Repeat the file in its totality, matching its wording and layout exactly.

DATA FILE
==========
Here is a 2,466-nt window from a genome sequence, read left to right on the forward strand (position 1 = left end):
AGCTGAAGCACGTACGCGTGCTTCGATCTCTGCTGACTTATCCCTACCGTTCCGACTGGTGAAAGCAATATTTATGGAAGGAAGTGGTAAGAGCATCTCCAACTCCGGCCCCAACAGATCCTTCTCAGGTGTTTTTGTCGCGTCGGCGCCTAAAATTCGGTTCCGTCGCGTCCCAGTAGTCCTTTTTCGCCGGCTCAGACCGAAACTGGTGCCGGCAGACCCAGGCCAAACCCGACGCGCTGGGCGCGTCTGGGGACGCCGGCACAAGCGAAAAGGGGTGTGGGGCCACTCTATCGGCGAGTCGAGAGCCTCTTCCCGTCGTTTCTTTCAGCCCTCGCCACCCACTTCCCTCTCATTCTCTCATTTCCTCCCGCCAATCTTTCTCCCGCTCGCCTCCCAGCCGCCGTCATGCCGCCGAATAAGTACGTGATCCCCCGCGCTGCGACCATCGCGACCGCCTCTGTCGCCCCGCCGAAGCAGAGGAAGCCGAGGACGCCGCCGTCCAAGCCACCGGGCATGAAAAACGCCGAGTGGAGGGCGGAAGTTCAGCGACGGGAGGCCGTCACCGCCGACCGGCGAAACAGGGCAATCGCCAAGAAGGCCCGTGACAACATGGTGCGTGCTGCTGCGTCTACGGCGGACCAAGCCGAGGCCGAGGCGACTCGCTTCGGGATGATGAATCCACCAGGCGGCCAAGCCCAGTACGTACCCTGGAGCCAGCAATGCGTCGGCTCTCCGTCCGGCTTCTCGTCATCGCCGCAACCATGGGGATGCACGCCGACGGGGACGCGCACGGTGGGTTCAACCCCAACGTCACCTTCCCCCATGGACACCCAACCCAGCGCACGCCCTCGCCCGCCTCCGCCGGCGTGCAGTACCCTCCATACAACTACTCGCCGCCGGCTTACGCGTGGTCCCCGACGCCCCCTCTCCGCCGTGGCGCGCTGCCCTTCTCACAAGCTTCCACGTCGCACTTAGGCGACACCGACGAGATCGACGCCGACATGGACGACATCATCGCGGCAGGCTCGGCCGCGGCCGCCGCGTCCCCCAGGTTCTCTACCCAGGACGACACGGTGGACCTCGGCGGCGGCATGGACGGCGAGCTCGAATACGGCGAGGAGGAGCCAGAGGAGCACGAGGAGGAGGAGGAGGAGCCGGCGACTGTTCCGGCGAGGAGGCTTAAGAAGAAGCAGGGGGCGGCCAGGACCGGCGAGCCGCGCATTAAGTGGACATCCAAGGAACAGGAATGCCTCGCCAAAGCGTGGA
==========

Here is a 2,466-nt window from a genome sequence, read left to right on the forward strand (position 1 = left end):
AGCTGAAGCACGTACGCGTGCTTCGATCTCTGCTGACTTATCCCTACCGTTCCGACTGGTGAAAGCAATATTTATGGAAGGAAGTGGTAAGAGCATCTCCAACTCCGGCCCCAACAGATCCTTCTCAGGTGTTTTTGTCGCGTCGGCGCCTAAAATTCGGTTCCGTCGCGTCCCAGTAGTCCTTTTTCGCCGGCTCAGACCGAAACTGGTGCCGGCAGACCCAGGCCAAACCCGACGCGCTGGGCGCGTCTGGGGACGCCGGCACAAGCGAAAAGGGGTGTGGGGCCACTCTATCGGCGAGTCGAGAGCCTCTTCCCGTCGTTTCTTTCAGCCCTCGCCACCCACTTCCCTCTCATTCTCTCATTTCCTCCCGCCAATCTTTCTCCCGCTCGCCTCCCAGCCGCCGTCATGCCGCCGAATAAGTACGTGATCCCCCGCGCTGCGACCATCGCGACCGCCTCTGTCGCCCCGCCGAAGCAGAGGAAGCCGAGGACGCCGCCGTCCAAGCCACCGGGCATGAAAAACGCCGAGTGGAGGGCGGAAGTTCAGCGACGGGAGGCCGTCACCGCCGACCGGCGAAACAGGGCAATCGCCAAGAAGGCCCGTGACAACATGGTGCGTGCTGCTGCGTCTACGGCGGACCAAGCCGAGGCCGAGGCGACTCGCTTCGGGATGATGAATCCACCAGGCGGCCAAGCCCAGTACGTACCCTGGAGCCAGCAATGCGTCGGCTCTCCGTCCGGCTTCTCGTCATCGCCGCAACCATGGGGATGCACGCCGACGGGGACGCGCACGGTGGGTTCAACCCCAACGTCACCTTCCCCCATGGACACCCAACCCAGCGCACGCCCTCGCCCGCCTCCGCCGGCGTGCAGTACCCTCCATACAACTACTCGCCGCCGGCTTACGCGTGGTCCCCGACGCCCCCTCTCCGCCGTGGCGCGCTGCCCTTCTCACAAGCTTCCACGTCGCACTTAGGCGACACCGACGAGATCGACGCCGACATGGACGACATCATCGCGGCAGGCTCGGCCGCGGCCGCCGCGTCCCCCAGGTTCTCTACCCAGGACGACACGGTGGACCTCGGCGGCGGCATGGACGGCGAGCTCGAATACGGCGAGGAGGAGCCAGAGGAGCACGAGGAGGAGGAGGAGGAGCCGGCGACTGTTCCGGCGAGGAGGCTTAAGAAGAAGCAGGGGGCGGCCAGGACCGGCGAGCCGCGCATTAAGTGGACATCCAAGGAACAGGAATGCCTCGCCAAAGCGTGGA